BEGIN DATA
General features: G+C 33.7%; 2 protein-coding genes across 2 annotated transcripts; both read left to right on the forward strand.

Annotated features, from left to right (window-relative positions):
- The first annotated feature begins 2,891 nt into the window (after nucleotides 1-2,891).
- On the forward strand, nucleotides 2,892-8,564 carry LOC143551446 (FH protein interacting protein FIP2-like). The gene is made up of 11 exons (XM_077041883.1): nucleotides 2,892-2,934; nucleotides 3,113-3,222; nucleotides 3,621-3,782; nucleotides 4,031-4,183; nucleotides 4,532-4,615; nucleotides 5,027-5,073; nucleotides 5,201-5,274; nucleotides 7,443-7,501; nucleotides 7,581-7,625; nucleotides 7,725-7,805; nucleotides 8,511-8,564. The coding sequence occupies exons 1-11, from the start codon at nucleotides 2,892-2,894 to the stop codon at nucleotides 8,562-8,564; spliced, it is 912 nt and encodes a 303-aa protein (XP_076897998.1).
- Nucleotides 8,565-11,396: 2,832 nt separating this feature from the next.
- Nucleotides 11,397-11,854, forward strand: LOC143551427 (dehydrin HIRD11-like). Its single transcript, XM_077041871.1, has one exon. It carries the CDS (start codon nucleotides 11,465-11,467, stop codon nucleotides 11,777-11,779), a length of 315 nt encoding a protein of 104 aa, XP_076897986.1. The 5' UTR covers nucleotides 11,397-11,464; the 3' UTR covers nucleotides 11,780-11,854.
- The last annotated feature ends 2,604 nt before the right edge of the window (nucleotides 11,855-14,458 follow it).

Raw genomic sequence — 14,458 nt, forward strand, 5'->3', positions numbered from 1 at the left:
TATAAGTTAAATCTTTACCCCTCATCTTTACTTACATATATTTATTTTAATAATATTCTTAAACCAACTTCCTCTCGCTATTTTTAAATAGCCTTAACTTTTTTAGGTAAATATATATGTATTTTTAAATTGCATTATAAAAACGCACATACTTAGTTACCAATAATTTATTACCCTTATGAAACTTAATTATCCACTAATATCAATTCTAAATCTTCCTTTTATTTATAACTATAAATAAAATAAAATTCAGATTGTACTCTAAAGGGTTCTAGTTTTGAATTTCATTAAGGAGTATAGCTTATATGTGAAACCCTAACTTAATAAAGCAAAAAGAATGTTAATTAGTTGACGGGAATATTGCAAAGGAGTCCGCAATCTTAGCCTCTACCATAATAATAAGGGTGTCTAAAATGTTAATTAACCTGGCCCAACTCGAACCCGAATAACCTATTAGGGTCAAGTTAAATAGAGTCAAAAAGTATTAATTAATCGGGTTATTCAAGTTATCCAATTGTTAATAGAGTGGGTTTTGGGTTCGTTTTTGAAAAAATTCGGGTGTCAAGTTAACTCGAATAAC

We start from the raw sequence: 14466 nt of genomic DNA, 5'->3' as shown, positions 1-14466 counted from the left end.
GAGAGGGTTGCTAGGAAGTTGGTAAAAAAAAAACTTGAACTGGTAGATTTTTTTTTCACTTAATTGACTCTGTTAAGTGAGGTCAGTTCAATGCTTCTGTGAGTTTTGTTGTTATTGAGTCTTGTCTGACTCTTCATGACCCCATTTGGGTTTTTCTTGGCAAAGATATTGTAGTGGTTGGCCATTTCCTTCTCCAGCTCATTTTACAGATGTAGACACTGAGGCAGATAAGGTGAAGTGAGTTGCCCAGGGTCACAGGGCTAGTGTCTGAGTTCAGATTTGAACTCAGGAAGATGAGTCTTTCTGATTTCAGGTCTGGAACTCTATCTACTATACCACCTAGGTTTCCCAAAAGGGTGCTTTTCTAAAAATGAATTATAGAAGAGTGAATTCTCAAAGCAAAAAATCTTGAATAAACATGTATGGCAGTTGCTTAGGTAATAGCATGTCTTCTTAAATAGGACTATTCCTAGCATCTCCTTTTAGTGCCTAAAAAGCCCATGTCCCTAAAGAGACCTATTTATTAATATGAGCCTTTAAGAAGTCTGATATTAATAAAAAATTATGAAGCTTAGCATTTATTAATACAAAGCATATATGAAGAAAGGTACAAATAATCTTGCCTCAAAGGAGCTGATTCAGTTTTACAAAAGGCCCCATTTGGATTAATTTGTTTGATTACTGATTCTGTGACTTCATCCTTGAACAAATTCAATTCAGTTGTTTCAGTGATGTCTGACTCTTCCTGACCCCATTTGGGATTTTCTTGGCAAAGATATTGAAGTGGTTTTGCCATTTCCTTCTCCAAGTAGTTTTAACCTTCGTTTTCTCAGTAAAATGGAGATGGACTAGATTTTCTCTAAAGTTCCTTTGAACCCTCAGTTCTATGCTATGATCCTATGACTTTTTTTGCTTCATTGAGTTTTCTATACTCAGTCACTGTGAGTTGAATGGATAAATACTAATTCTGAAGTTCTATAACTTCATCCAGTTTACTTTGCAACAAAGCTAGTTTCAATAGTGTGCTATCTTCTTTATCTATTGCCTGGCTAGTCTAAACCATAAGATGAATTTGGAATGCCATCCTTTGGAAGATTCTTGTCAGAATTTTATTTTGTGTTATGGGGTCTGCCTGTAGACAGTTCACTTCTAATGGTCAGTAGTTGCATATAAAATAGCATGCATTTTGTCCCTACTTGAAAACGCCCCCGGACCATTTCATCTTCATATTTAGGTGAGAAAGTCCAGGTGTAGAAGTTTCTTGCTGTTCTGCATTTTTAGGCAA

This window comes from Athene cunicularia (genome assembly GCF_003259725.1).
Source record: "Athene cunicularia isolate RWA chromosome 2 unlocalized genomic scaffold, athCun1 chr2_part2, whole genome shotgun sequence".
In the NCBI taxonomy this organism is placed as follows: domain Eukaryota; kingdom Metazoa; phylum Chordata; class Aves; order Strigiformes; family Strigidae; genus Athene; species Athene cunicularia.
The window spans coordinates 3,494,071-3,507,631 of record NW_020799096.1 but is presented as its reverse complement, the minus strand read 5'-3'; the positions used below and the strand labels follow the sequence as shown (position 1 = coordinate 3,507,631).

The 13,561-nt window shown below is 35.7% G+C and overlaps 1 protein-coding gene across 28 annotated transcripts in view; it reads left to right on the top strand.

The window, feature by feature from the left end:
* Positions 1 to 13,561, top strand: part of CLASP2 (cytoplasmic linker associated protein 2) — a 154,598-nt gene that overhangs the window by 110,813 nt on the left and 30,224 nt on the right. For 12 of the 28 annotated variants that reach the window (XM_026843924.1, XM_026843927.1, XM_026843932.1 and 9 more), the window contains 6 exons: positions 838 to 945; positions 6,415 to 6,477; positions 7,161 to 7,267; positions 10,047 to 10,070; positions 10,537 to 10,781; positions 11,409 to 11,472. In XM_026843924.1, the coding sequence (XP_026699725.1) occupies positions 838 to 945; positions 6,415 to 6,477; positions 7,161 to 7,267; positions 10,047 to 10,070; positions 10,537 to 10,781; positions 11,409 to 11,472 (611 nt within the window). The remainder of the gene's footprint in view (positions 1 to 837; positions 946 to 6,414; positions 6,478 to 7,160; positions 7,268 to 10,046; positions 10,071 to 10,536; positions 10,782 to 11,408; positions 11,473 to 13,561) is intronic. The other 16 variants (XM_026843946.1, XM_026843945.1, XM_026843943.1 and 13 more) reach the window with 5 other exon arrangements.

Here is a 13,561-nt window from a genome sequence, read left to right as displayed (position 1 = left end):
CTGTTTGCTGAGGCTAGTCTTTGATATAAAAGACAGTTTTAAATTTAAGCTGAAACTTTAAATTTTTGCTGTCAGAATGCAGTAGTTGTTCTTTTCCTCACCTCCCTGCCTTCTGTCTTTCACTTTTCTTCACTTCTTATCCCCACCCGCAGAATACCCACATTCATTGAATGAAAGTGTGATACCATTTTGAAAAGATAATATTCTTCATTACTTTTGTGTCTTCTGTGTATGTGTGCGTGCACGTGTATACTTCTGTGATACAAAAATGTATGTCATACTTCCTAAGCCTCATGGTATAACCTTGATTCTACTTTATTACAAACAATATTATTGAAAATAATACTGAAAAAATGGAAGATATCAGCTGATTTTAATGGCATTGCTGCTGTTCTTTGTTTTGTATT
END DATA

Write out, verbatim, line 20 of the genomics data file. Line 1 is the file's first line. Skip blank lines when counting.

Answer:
CTGTTTGCTGAGGCTAGTCTTTGATATAAAAGACAGTTTTAAATTTAAGCTGAAACTTTAAATTTTTGCTGTCAGAATGCAGTAGTTGTTCTTTTCCTCACCTCCCTGCCTTCTGTCTTTCACTTTTCTTCACTTCTTATCCCCACCCGCAGAATACCCACATTCATTGAATGAAAGTGTGATACCATTTTGAAAAGATAATATTCTTCATTACTTTTGTGTCTTCTGTGTATGTGTGCGTGCACGTGTATACTTCTGTGATACAAAAATGTATGTCATACTTCCTAAGCCTCATGGTATAACCTTGATTCTACTTTATTACAAACAATATTATTGAAAATAATACTGAAAAAATGGAAGATATCAGCTGATTTTAATGGCATTGCTGCTGTTCTTTGTTTTGTATT